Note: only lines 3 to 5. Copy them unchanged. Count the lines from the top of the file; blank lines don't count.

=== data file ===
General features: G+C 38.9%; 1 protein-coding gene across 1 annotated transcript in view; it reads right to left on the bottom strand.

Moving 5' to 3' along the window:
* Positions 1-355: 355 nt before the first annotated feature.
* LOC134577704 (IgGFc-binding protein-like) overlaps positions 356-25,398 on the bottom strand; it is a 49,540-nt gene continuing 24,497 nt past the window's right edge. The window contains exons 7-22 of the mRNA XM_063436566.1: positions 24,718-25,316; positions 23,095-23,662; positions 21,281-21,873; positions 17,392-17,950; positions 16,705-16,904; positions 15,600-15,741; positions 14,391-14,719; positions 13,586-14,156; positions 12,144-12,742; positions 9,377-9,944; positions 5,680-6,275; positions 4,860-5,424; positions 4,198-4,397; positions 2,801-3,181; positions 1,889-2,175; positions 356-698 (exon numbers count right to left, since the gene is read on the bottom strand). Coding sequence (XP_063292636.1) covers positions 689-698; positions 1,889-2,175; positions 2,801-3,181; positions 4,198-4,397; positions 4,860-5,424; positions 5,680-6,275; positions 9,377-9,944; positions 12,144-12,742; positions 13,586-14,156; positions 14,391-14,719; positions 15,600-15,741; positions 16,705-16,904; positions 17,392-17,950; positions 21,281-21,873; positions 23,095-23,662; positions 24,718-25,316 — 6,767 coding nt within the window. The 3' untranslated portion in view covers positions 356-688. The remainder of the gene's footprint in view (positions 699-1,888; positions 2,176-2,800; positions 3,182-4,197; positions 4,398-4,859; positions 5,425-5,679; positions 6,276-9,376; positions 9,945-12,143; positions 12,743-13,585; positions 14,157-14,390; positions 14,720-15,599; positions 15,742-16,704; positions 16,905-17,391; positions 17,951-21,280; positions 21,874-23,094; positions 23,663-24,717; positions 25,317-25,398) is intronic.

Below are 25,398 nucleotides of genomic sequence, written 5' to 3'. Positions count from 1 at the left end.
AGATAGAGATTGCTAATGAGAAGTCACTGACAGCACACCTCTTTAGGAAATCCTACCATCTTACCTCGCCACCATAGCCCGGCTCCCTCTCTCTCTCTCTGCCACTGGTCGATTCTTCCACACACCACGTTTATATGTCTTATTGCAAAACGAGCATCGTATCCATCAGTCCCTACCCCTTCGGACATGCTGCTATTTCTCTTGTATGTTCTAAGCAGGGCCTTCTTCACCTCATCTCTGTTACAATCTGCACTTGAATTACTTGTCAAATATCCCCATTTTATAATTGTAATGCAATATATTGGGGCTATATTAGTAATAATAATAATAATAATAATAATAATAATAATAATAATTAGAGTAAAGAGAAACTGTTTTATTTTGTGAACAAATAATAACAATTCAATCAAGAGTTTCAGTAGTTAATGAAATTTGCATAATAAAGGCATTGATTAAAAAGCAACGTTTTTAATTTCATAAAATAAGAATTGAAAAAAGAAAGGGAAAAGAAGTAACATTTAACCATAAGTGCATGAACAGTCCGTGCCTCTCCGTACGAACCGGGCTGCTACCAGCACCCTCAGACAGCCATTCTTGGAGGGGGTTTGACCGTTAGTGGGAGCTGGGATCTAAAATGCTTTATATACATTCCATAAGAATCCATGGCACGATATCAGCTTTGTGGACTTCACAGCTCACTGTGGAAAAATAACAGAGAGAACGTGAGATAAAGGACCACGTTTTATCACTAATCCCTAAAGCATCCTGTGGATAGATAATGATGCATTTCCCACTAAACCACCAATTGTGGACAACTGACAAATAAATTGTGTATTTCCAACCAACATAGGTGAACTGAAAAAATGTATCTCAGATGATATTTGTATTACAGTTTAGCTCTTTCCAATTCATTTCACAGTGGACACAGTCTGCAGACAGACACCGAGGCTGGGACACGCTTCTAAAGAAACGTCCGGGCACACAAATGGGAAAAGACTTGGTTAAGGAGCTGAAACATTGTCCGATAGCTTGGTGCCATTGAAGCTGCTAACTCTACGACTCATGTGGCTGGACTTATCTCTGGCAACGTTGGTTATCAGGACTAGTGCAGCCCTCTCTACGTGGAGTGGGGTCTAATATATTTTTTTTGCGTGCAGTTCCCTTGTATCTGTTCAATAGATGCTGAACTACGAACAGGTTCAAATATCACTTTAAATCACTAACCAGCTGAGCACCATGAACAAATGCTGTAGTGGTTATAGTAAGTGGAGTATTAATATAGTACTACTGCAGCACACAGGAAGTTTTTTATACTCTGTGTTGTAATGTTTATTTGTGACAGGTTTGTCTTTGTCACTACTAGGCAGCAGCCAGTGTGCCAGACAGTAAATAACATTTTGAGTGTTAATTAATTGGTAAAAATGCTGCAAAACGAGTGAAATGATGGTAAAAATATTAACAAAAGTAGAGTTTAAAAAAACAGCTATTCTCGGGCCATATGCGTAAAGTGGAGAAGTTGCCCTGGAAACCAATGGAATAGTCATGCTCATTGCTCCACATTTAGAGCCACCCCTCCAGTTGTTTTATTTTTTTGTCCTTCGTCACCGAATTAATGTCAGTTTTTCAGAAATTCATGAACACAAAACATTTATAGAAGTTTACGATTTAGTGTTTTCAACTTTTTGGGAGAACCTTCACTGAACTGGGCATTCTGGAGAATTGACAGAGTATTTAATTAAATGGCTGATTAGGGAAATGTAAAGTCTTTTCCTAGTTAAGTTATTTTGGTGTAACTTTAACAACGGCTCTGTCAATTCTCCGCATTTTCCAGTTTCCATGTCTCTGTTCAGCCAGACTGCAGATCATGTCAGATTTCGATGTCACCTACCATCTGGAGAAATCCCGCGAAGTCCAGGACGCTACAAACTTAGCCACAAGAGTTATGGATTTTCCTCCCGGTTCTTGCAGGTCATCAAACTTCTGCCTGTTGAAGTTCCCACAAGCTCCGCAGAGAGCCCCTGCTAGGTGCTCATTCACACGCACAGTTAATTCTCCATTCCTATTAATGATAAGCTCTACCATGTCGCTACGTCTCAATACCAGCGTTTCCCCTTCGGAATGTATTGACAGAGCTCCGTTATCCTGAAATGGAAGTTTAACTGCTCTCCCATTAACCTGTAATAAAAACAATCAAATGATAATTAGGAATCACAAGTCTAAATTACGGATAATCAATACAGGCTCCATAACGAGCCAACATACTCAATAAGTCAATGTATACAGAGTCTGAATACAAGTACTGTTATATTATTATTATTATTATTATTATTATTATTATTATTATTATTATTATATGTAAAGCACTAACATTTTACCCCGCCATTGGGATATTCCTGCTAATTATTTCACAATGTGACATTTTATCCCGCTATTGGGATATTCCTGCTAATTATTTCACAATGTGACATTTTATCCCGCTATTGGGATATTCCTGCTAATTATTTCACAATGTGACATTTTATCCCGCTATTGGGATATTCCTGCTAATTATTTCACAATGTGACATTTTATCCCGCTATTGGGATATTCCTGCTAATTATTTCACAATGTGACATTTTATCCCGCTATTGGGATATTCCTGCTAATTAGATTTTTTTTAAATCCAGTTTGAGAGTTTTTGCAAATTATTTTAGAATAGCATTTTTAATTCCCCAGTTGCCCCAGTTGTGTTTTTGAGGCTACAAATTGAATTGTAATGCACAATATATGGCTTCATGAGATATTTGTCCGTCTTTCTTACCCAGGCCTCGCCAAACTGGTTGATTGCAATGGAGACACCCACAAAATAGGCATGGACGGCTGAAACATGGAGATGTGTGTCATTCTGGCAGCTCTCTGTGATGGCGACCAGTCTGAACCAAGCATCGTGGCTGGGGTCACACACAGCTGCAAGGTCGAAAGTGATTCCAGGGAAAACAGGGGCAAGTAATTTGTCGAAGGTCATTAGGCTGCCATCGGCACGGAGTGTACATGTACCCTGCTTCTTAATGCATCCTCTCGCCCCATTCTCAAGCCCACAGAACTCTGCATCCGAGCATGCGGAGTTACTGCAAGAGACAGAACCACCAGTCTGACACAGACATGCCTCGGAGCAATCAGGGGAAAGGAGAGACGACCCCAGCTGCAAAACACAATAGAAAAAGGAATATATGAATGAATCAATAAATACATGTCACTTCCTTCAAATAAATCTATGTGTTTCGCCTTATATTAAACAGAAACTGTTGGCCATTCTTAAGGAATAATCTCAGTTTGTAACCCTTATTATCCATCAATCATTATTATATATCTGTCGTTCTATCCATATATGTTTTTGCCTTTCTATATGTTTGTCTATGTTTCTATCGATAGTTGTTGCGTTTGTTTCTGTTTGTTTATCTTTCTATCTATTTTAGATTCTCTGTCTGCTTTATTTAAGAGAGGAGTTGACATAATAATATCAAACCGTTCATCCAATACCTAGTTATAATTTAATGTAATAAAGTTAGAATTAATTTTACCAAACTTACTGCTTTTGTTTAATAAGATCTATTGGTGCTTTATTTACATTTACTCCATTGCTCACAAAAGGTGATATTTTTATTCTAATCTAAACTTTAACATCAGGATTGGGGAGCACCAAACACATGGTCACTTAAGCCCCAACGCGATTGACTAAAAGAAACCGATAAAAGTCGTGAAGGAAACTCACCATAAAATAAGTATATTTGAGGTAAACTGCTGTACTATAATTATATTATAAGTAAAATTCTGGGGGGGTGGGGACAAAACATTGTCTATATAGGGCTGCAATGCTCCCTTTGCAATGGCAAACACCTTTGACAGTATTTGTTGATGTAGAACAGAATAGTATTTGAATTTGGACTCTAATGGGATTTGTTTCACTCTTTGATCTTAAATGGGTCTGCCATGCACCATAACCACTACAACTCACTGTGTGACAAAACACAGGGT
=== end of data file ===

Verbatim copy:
* Positions 1-355: 355 nt before the first annotated feature.
* LOC134577704 (IgGFc-binding protein-like) overlaps positions 356-25,398 on the bottom strand; it is a 49,540-nt gene continuing 24,497 nt past the window's right edge. The window contains exons 7-22 of the mRNA XM_063436566.1: positions 24,718-25,316; positions 23,095-23,662; positions 21,281-21,873; positions 17,392-17,950; positions 16,705-16,904; positions 15,600-15,741; positions 14,391-14,719; positions 13,586-14,156; positions 12,144-12,742; positions 9,377-9,944; positions 5,680-6,275; positions 4,860-5,424; positions 4,198-4,397; positions 2,801-3,181; positions 1,889-2,175; positions 356-698 (exon numbers count right to left, since the gene is read on the bottom strand). Coding sequence (XP_063292636.1) covers positions 689-698; positions 1,889-2,175; positions 2,801-3,181; positions 4,198-4,397; positions 4,860-5,424; positions 5,680-6,275; positions 9,377-9,944; positions 12,144-12,742; positions 13,586-14,156; positions 14,391-14,719; positions 15,600-15,741; positions 16,705-16,904; positions 17,392-17,950; positions 21,281-21,873; positions 23,095-23,662; positions 24,718-25,316 — 6,767 coding nt within the window. The 3' untranslated portion in view covers positions 356-688. The remainder of the gene's footprint in view (positions 699-1,888; positions 2,176-2,800; positions 3,182-4,197; positions 4,398-4,859; positions 5,425-5,679; positions 6,276-9,376; positions 9,945-12,143; positions 12,743-13,585; positions 14,157-14,390; positions 14,720-15,599; positions 15,742-16,704; positions 16,905-17,391; positions 17,951-21,280; positions 21,874-23,094; positions 23,663-24,717; positions 25,317-25,398) is intronic.

Below are 25,398 nucleotides of genomic sequence, written 5' to 3'. Positions count from 1 at the left end.